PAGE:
As readers have probably figured out, Company W is your work and Company F is your family. Depending on your circumstances, the proportions may vary, but the basic need never does: It's vital to make sure both companies are satisfied.
The key to success is deciding which blocks of time throughout your week you want to devote to each "company" -- and then stick to your plan like glue. The alternative, which too many of us choose by default, is to give full attention to one side of our lives while devoting nothing but scrap time -- the few spare minutes left over -- to the other.
It's so easy to say to our families, "I'll be home when everything on my To Do list checked off." Easy to say, devilishly hard to accomplish. No matter how you try, no matter how many promises you make to yourself and others, you will probably never check off everything on that darn list. which is always growing and changing.
So, while it may sound like heresy, here's my solution: Focus at work on the items that will give you the most selling impact -- and then delegate or ignore the rest. Yes, that's right, ignore them. It may be the way, the only way, you will be able to make the free time you can schedule to spend with your family. Here are some suggestions:
Keep your word: If you say you'll be at your children's events, be there. If you say you'll take them to the movies or to Disneyland, follow through. Honoring the promises you make to your children is no less important than fulfilling those you make to your customers.
Patience Is a Virtue: Accept that you may have to endure long hours at boring events to experience those few, priceless moments. I remember the first time my son made a basket during an official basketball match. He was so proud, his face lit up the whole gym. I wouldn't trade the biggest sale in the world for the memory of that moment.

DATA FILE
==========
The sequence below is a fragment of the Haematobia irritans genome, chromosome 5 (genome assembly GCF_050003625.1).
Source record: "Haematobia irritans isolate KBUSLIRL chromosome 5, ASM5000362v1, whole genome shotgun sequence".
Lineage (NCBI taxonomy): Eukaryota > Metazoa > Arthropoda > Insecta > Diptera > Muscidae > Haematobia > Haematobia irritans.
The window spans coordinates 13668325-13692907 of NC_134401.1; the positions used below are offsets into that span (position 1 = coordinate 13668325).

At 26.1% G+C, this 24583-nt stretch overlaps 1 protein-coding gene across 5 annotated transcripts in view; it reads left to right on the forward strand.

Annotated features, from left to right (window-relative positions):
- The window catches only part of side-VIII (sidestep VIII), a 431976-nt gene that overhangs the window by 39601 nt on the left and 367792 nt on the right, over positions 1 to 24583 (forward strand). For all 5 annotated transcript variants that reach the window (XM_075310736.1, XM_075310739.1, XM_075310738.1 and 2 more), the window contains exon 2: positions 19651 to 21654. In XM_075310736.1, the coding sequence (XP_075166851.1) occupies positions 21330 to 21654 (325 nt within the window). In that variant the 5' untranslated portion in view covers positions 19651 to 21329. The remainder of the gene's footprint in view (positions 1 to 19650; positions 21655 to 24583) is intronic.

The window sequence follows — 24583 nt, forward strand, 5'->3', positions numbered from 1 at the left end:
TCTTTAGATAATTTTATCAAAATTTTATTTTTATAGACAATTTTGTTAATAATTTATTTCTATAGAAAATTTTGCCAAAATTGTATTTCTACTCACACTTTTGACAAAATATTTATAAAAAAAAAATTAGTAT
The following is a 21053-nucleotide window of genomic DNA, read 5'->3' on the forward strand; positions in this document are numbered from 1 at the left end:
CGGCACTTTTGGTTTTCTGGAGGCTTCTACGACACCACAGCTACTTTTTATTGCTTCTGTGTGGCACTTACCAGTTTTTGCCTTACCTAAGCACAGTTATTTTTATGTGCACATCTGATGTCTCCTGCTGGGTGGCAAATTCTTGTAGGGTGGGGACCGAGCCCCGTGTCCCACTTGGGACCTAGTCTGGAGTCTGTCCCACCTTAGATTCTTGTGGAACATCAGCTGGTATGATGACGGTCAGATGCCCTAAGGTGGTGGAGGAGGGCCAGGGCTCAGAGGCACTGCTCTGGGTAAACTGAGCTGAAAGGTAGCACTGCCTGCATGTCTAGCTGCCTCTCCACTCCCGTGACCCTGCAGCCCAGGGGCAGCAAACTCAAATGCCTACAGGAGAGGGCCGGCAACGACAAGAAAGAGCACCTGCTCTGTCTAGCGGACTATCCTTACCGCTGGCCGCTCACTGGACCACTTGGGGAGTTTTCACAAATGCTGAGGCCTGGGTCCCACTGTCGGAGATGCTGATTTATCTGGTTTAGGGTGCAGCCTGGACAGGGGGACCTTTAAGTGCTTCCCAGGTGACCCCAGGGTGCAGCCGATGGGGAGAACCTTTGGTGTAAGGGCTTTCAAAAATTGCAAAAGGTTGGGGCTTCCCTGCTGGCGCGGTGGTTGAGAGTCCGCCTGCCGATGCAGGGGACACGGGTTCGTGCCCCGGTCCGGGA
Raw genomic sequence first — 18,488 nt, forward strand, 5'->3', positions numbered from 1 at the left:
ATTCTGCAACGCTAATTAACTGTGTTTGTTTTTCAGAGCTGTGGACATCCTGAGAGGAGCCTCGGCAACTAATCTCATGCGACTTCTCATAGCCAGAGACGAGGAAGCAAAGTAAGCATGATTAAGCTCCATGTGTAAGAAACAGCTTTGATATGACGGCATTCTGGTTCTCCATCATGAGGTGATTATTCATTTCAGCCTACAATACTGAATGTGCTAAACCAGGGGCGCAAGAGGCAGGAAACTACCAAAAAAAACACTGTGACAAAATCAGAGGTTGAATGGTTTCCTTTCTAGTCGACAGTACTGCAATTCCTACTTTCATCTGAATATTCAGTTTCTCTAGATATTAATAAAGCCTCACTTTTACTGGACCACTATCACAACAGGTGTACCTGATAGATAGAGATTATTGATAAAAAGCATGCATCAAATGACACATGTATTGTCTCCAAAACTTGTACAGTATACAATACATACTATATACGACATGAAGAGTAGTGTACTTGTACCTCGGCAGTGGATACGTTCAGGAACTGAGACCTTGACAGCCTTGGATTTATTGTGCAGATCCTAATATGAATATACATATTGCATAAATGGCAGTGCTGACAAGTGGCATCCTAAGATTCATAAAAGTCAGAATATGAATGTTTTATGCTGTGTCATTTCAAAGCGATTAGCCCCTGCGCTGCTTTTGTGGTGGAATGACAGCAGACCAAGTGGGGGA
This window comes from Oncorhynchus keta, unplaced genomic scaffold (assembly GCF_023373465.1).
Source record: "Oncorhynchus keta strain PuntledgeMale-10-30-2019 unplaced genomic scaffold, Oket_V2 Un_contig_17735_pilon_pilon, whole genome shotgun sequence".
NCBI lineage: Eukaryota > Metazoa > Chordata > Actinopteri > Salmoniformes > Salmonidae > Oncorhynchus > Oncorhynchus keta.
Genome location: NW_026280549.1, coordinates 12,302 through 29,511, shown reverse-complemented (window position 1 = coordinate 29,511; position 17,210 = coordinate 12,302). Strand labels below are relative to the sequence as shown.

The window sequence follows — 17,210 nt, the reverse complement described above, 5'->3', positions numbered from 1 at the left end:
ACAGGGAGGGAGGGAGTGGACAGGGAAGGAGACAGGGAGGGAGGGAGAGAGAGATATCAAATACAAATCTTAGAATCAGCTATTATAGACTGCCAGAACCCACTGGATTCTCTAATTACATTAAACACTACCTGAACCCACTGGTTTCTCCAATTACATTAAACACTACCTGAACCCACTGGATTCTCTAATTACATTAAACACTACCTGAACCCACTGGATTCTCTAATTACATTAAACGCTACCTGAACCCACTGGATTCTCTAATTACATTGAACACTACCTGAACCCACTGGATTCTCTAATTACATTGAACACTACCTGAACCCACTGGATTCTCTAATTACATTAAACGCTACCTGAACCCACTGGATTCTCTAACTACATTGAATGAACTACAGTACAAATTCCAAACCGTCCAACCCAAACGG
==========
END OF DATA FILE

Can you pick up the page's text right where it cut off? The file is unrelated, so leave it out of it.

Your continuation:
The right focus at the right time. Wherever you are, be there mentally and emotionally. Nobody wins when you spend time at work thinking about your home life, or when your thoughts at home are dominated by work. My children hate it when I rush them and say, "Come on. I have 47 things to do today!" They know I'm not mentally present and, young as they are, they understand that I'm treating them like chopped liver.
Schedule time for family fun -- now! Don't wait for the perfect opportunity, because it will never come. Families change, our kids grow up, and we all eventually lose our health and vigor. I know a woman who put off buying a plush vacation retreat until she could afford it. Now, she regrets not buying a smaller unit ten years earlier. By now, her kids are teenagers and don't want to go with her because they have their own interests and schedules.
Forget trying to balance two of life's most rewarding experiences -- your work and your family. Instead, schedule your time and attention to satisfy each of them. There's no single answer that will suit everyone, but the rewards of living a life with no regrets are unlimited and universal. Happy Selling!
Michelle Nichols is a sales speaker, trainer, and consultant based in Houston, Tex. She welcomes your questions and comments. You can visit her web site at www.verysavvyselling.biz or contact her at firstname.lastname@example.org